Tuesday, 8 June 2010

Automatic INotifyPropertyChanged with DynamicObject

Implementing the INotifyPropertyChanged interface is Microsoft’s recommended mechanism for providing notifications to update WPF data bindings.

Normally, I like to use my code snippets to implement INotifyPropertyChanged on classes I’m writing, but what if I want to use data binding on a class that I didn’t write and which doesn’t support INotifyPropertyChanged?

In this post, I show how to use the DynamicObject class introduced in .Net 4 to create a proxy that wraps access to another object’s properties while adding automatic support for INotifyPropertyChanged.

My class NotifyPropertyChangedProxy is derived from DynamicObject and overrides three methods to dynamically provide access to the properties of a wrapped object.

I think this example shows that DynamicObject has huge potential for dynamically generating many different types of proxies.

There is a caveat when implementing INotifyPropertyChanged using a proxy like this. The PropertyChanged event will only be raised if a property is set through the proxy. Setting the property using the wrapped object directly won’t produce any notification event.

Download the source code here: NotifyPropertyChangedProxy.cs

Using NotifyPropertyChangedProxy

As an example, let’s take a simple class with automatically implemented properties:

public class Person
    public string LastName { get; set; }
    public string FirstName { get; set; }
    public int Age { get; set; }

To create a proxy for this class, simply construct an instance of NotifyPropertyChangedProxy, passing the constructor a reference to the Person instance to be wrapped:

dynamic myPerson = new NotifyPropertyChangedProxy( new Person() );

The most likely use for NotifyPropertyChangedProxy is as a data binding source:

personGrid.DataContext = myPerson;

Having set the proxy object as the DataContext, we can create bindings using the property names of the wrapped object:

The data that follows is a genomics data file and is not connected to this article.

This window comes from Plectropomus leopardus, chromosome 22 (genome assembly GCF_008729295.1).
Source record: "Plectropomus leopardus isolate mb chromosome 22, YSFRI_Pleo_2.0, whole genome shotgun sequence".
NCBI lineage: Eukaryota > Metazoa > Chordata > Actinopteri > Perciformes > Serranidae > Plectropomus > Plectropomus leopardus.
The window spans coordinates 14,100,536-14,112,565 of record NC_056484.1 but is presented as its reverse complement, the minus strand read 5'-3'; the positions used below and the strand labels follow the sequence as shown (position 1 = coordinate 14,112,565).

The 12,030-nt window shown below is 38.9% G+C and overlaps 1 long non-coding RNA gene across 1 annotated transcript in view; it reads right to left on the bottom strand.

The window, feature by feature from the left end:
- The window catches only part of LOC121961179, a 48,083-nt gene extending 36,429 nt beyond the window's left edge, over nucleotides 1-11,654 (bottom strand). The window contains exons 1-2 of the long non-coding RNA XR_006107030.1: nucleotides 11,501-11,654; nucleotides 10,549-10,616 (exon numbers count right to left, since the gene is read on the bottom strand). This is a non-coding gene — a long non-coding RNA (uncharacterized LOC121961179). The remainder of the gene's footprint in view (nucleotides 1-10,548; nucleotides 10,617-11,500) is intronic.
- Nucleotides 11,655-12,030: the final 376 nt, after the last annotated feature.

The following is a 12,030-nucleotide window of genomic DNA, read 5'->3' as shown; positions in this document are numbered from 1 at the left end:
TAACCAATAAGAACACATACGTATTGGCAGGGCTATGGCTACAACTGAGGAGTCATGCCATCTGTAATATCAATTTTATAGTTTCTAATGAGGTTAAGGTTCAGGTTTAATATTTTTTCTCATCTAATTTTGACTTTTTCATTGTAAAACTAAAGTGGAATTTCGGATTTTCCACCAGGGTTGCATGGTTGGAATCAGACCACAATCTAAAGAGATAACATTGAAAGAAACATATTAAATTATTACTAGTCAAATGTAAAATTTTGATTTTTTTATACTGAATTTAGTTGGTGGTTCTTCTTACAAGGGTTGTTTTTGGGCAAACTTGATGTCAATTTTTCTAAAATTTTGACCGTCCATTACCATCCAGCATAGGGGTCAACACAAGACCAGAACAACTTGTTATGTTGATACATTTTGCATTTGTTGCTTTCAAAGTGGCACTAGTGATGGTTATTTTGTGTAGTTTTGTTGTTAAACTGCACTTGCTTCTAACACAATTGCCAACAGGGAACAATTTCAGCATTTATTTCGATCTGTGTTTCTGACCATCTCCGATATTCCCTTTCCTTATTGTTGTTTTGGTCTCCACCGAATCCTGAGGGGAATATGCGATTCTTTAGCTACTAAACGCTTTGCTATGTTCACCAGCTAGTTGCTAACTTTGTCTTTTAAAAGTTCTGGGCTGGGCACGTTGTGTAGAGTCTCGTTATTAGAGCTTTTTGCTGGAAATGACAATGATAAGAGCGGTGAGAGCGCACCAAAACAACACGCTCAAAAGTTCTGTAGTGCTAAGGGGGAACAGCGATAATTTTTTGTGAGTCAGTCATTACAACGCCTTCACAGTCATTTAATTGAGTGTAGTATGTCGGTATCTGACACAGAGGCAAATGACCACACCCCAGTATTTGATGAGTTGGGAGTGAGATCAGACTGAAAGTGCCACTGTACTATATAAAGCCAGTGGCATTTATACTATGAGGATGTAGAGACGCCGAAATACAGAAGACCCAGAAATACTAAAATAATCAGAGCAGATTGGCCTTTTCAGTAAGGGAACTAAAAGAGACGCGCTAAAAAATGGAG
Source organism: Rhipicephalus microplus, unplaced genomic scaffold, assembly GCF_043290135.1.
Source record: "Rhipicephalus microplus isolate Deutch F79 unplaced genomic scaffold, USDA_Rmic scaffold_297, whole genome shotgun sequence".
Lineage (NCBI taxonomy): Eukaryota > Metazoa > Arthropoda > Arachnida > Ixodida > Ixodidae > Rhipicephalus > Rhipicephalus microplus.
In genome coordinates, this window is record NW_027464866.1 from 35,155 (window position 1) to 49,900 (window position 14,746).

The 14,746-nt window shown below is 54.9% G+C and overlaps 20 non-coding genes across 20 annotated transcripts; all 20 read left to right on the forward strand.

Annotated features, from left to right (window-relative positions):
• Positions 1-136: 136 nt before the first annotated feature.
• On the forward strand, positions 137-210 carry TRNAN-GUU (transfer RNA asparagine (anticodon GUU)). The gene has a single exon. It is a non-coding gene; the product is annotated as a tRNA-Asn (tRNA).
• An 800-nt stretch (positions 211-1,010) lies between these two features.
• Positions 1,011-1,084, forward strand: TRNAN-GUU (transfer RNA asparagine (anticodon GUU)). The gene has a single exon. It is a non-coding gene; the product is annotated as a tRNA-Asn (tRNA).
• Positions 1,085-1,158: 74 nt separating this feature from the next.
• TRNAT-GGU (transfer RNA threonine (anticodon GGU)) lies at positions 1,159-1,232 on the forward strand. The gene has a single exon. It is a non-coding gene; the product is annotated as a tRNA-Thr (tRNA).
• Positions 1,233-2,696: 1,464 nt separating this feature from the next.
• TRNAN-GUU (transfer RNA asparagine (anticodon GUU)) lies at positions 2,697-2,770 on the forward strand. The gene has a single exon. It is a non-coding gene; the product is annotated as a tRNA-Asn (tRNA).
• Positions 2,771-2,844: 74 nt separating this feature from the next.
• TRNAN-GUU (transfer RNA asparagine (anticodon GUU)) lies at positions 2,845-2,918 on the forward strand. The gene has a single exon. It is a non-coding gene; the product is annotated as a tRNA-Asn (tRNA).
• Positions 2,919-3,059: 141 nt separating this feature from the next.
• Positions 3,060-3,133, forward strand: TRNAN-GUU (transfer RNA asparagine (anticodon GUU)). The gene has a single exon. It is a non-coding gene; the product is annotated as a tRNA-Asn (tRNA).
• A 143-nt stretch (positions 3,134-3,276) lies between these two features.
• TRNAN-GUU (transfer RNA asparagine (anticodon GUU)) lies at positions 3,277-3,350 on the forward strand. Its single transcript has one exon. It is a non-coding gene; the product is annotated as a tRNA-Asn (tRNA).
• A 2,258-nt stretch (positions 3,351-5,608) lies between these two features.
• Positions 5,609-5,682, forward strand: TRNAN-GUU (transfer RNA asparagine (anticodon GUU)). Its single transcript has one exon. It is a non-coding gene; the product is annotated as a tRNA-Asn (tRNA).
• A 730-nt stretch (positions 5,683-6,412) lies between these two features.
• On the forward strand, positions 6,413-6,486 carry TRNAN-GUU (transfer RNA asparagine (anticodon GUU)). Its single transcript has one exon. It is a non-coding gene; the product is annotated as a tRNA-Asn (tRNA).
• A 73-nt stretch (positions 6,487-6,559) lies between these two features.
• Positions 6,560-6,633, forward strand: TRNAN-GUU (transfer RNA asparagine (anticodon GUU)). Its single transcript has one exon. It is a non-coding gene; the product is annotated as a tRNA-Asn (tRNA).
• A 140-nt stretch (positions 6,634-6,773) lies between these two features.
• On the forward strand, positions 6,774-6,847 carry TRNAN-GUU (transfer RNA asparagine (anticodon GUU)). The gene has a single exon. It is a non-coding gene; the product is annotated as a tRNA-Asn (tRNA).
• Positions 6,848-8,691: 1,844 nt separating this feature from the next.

<TextBox Text="{Binding Path=FirstName}"/>

Using the new dynamic C# keyword (see the declaration of myPerson above), we can also set the properties in code via the proxy:

myPerson.FirstName = "John-Martin";
myPerson.LastName = "Malone";
myPerson.Age = 39;

These property changes will cause the PropertyChanged event to be raised, and the data bound UI elements will be updated.

A walk through NotifyPropertyChangedProxy

public class NotifyPropertyChangedProxy : DynamicObject, INotifyPropertyChanged

    public object WrappedObject { get; private set; }

    public NotifyPropertyChangedProxy(object wrappedObject)
        if (wrappedObject == null)
            throw new ArgumentNullException("wrappedObject");

        WrappedObject = wrappedObject;

The class inherits from DynamicObject and implements INotifyPropertyChanged.

The WrappedObject property is automatically implemented and has a private setter which is used in the constructor.

#region INotifyPropertyChanged support

protected virtual void OnPropertyChanged(string propertyName)
    var handler = PropertyChanged;
    if (handler != null)
        handler(this, new PropertyChangedEventArgs(propertyName));

public event PropertyChangedEventHandler PropertyChanged;


The boilerplate OnPropertyChanged method and PropertyChanged event were generated with my code snippets.